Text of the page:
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For Immediate Release

Media Contact:
Raquel Guillory, 410-576-6357
rguillory@oag.state.md.us

Attorney General Gansler Announces Settlement with Manufacturer of Medical Devices

BALTIMORE, MD (August 30, 2007) - Attorney General Douglas F. Gansler announced today that his Consumer Protection Division, together with 35 other Attorney General offices, have reached a settlement with Guidant Corporation, Cardiac Pacemakers, Inc., and Guidant Sales Corporation (the “Guidant companies”), subsidiaries of Boston Scientific Corporation. The Guidant companies are among the world’s largest manufacturers and sellers of Implantable Cardioverter Defibrillators (ICDs). The settlement resolves allegations that the Guidant companies continued to sell an ICD model after they had discovered a wiring problem with the model and they failed to adequately disclose the problem. Under the settlement, the Guidant companies must implement safety programs and publicly report important safety information about the devices they manufacture and sell.

ICDs are medical devices that doctors surgically implant in a patient’s chest to monitor heart rhythms. If the ICD detects an abnormal heartbeat, it can deliver calibrated electrical shocks to restore a normal heart rhythm. For certain patients, ICDs can help prevent life-threatening irregular heart rhythms and can reduce the risk of cardiac arrest.

The complaint filed by the Consumer Protection Division alleges that the Guidant companies made changes in 2002 to correct a wiring problem with the Ventak Prizm 2 DR Model 1861 (“Prizm”) that could cause the unit to short circuit. If the Prizm short-circuited, it could fail to deliver a life-saving jump-start to a patient’s heart when needed. The Guidant companies continued to sell unmodified Prizms even after making two separate changes to correct the Prizm wiring problem. The Guidant companies did not inform physicians or the public until May 2005 that they had continued to sell unmodified Prizms in 2002 and 2003.

“It is essential that makers of medical devices that are critical to patients’ health and safety immediately inform doctors and consumers of problems that are discovered in their products,” said Attorney General Gansler.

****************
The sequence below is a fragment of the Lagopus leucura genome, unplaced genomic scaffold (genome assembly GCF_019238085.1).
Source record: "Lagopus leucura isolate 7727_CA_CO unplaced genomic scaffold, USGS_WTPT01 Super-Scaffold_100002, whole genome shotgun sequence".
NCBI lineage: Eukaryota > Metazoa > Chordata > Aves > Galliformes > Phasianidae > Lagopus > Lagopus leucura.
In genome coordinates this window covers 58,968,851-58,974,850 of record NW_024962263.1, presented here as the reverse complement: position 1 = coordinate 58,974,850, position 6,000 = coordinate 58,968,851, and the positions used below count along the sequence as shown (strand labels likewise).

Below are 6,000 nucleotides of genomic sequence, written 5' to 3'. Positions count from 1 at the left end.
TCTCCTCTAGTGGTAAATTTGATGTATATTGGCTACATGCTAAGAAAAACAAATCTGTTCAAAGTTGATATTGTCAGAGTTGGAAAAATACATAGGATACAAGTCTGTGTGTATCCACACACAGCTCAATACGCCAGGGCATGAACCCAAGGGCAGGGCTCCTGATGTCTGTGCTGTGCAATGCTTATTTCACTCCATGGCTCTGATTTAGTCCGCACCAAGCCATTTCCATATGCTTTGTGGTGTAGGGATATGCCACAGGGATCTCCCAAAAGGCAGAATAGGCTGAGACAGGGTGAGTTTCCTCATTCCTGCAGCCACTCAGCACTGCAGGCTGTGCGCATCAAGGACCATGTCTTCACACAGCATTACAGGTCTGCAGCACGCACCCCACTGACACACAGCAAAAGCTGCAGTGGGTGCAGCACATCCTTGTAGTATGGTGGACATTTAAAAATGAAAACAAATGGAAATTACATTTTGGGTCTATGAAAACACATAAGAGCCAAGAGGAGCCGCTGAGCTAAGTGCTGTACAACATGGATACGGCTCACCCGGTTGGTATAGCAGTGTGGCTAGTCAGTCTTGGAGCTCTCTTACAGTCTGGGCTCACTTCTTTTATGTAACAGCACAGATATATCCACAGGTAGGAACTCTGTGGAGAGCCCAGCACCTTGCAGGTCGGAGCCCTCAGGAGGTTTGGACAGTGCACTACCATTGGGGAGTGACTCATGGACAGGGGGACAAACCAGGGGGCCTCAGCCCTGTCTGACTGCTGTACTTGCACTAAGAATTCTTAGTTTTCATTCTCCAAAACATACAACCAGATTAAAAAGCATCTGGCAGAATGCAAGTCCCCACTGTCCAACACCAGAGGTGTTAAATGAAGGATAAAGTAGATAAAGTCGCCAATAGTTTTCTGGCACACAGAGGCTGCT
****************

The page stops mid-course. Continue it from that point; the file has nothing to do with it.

Although the Guidant companies deny any wrongdoing, as a result of the settlement, they have agreed to:

  • establish a patient safety advisory board consisting of independent experts to evaluate data concerning ICD performance;
  • establish a patient safety officer position, staffed by a physician whose primary responsibility is to advance ICD patient safety;
  • clearly disclose and disseminate to the public specific safety-related information;
  • disclose any modification of their ICDs to correct a failure pattern;
  • solicit the return of out-of-service ICDs;
  • maintain a data system to track the serial numbers, implant and explants dates of all ICDs the Guidant companies distribute in the United States; and
  • make a monetary payment to Maryland in the amount of $390,000.

Currently, the Guidant companies are conducting a warranty program to provide consumers who wish to replace their Prizms with a new device at no cost and to reimburse consumers up to $2,500 for out-of-pocket expenses they incur with this replacement. The Guidant companies have also agreed to extend this warranty program for an additional six months. A million dollar fund will be created to reimburse warranty program participants for expenses they incurred beyond $2,500. For information about the replacement of the device and the warranty program, consumers should contact Boston Scientific Corporation at 1-800-227-3422.

   

Attorney General of Maryland 1 (888) 743-0023 toll-free / TDD: (410) 576-6372
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